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Re: [GTh] Configuration......Rexponse to Mike

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  • Michael Grondin
    Tom- In the previous note, I said that you did not understand either the logical or linguistic concepts you were using, and for that reason I suggested that
    Message 1 of 1 , Nov 2, 2004
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      In the previous note, I said that you did not understand either the logical
      or linguistic concepts you were using, and for that reason I suggested that
      you drop them. In this note, I'll explain that remark.

      The logical concept involved is the square of opposition, which you've
      mentioned on several occasions, most recently in a note called 'Blind'. In
      that note, you write:

      > "If a blind person leads a blind person, both will fall in a ditch."
      > If we put this statement in the 'square of opposition,' we can see
      > something really special. The square has four points where the level of
      > understanding of logic can be concluded. So, the statement about blind
      > people will be true if, A. The blind person who leads always causes both
      > to fall in a ditch. B. The other blind person causes the fall in the
      > ditch. C. Both blind men fall in the ditch with equal blame. D. Neither
      > falls into the ditch.

      Ironically, both you and anyone who follows you will fall into a ditch here,
      because you have not applied the SO correctly. Let me explain some facts
      about it. First, the SO has four points, as you say. The statement-forms at
      the four corners are:

      A. All X's are Y
      I: Some X's are Y
      O. Some X's are not Y
      E. No X's are Y

      You've tried to adapt these statement-forms to the two-blind-men saying, but
      you haven't done so properly. The first rule of the SO that you've violated
      is that the four statements have to have the SAME SUBJECT and SAME
      PREDICATE. The second rule you've violated is that they have to have the
      same logical relationship to each other as the four statement-forms.
      Fortunately, you don't need the SO at all - it's just another irrelevant
      factor that unnecessarily complicates your analysis, making it utterly
      confusing both for youself and for others.

      The linguistics concept you're misusing is class-forms. Here's one of your

      > The ('Those that have ears'/one who hears) is a Core 'Class-Form,' in the
      > Gnostic framework

      If you'll look back at what you yourself wrote about class-forms, you'll see
      that a class-form is a statement-form (i.e., it has a blank in it and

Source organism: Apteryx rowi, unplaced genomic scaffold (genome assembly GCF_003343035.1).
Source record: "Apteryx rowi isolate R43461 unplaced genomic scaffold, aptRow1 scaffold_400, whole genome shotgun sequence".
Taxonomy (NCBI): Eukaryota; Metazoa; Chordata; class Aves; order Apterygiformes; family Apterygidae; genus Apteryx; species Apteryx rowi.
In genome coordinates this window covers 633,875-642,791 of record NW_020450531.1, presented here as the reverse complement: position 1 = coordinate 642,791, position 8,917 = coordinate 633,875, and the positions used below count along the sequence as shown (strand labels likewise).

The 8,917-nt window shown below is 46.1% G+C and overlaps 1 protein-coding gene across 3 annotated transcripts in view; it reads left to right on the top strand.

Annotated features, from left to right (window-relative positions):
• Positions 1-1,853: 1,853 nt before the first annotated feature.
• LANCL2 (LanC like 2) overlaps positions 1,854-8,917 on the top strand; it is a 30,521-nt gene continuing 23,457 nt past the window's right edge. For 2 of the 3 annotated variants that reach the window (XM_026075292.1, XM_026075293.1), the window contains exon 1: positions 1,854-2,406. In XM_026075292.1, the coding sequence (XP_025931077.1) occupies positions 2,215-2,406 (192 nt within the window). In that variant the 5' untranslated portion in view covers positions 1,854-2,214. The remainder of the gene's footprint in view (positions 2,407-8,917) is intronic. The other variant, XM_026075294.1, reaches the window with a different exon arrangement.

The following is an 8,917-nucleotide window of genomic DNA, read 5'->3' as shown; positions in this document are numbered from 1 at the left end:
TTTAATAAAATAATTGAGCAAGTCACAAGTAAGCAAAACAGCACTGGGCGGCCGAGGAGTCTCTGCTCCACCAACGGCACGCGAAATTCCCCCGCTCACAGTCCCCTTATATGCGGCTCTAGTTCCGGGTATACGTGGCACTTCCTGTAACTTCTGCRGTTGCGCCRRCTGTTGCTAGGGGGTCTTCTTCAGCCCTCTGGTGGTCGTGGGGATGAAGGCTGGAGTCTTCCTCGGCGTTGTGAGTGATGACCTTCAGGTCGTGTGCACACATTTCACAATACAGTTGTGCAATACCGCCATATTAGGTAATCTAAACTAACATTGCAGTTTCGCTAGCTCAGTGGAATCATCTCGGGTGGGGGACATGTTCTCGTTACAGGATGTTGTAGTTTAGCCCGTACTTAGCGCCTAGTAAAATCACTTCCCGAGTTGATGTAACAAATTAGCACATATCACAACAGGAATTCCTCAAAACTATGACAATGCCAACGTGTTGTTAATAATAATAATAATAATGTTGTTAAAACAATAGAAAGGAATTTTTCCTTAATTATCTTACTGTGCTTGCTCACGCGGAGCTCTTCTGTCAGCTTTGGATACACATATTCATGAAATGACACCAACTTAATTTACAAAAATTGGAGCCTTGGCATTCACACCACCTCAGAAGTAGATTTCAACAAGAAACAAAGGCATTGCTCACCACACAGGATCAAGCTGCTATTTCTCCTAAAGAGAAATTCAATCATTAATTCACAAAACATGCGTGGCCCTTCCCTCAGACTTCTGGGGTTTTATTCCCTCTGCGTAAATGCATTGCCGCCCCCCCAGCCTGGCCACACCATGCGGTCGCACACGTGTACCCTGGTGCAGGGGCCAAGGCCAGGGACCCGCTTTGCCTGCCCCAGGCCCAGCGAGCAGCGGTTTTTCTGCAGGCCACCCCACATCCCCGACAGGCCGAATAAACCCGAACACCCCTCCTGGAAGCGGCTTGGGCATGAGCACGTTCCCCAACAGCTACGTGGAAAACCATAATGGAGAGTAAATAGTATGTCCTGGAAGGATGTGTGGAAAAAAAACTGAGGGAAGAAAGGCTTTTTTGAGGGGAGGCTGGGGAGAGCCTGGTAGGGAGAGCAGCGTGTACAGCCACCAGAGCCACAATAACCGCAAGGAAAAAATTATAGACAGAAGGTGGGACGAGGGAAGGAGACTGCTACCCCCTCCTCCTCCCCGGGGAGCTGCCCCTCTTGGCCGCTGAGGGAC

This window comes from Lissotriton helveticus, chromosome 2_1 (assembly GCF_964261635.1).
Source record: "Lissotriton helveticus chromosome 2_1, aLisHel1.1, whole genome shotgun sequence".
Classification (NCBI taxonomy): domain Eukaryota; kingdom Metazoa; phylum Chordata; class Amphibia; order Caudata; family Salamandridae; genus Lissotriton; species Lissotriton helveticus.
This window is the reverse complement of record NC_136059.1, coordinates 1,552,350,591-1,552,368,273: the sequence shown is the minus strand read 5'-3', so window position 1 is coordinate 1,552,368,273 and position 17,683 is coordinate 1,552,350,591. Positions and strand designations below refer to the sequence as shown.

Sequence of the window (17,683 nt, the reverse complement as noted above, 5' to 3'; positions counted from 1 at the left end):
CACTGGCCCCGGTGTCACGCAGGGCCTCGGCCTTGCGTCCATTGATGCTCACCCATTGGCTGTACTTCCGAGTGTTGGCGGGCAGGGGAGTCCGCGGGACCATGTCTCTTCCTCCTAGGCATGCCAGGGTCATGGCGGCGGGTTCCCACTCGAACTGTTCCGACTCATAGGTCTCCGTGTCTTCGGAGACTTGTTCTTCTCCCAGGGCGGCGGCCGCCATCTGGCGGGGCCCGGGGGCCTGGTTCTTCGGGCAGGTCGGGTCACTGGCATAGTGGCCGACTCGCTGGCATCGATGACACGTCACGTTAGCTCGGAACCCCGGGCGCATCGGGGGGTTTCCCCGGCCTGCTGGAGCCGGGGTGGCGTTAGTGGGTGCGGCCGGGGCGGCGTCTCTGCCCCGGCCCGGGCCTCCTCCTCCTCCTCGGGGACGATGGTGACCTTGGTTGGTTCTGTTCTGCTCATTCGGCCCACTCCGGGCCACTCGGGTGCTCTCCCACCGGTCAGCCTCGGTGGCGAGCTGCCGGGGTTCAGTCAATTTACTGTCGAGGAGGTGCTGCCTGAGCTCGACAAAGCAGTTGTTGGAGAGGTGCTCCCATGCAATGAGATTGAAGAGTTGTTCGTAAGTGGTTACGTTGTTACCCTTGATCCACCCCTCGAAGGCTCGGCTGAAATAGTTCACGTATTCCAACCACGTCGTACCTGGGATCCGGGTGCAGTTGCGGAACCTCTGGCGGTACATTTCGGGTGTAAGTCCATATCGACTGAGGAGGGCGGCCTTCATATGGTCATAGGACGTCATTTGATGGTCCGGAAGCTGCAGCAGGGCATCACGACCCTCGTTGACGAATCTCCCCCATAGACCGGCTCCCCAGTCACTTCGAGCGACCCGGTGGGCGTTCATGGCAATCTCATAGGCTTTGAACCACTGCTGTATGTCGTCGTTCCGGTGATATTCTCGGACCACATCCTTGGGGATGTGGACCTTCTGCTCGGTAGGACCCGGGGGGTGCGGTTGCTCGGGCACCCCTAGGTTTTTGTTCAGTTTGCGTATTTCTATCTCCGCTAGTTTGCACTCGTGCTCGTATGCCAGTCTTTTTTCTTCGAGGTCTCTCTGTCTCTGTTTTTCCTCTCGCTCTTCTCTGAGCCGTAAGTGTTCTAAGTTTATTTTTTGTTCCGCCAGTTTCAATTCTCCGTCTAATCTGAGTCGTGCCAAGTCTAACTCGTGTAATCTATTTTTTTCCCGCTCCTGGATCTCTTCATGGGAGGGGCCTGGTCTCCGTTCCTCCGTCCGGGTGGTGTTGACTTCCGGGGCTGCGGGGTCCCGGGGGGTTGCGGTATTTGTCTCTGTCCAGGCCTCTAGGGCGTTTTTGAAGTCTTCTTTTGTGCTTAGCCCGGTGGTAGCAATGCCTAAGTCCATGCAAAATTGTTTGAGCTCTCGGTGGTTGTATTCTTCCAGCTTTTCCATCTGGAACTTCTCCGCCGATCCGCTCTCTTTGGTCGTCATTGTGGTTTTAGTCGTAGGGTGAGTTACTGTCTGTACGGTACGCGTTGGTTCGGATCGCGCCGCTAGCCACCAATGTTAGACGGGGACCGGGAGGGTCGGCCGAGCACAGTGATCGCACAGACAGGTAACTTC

therefore doesn't make sense in itself) It's intended to be used to define a
      linguistic class by identifying those concepts which FIT into it. The word
      'fit' is of the utmost importance, and yet you've ignored it. What it means
      is that when a word or phrase is plugged into the blank in a class-form, the
      resulting statement has to make grammatical sense. The "class" is then the
      group of concepts which make sense when plugged into the form. As you can
      see, the above quoted statement is really quite nonsensical altogether.
      Among other things, a class-form has a blank in it, so that what you call a
      "core class-form" above (i.e., "Those that have ears/one who hears") isn't
      even a class-form, core or not.

      My advice to you is to radically simplify your analysis by throwing out
      stuff you don't need, and getting clear about what's left. Class-forms are
      not applicable, so you shouldn't try to use them. One big bug still
      remaining will then be the word "Gnostic". If you use it to characterize
      these 8 texts in advance, you will have begged the question of whether the
      GTh is "Gnostic", by assuming the very thing that dozens of scholars have
      spent decades quarreling about. It's alright to have that in your mind to
      spring out AFTER you've identified common themes in the remaining 7 texts,
      but I guarantee you that you cannot defend that as a claim up front, let
      alone as a PRESUPPOSITION. And that is just the beginning of the problems
      with what you're trying to do. (Another is lack of a proper control group to
      contrast with your "core group". And NO, it is not possible that some writer
      or circle of writers composed thematic "books" and then spread the contents
      of those "books" over 8 texts.)

      Mike Grondin
      Mt. Clemens, MI
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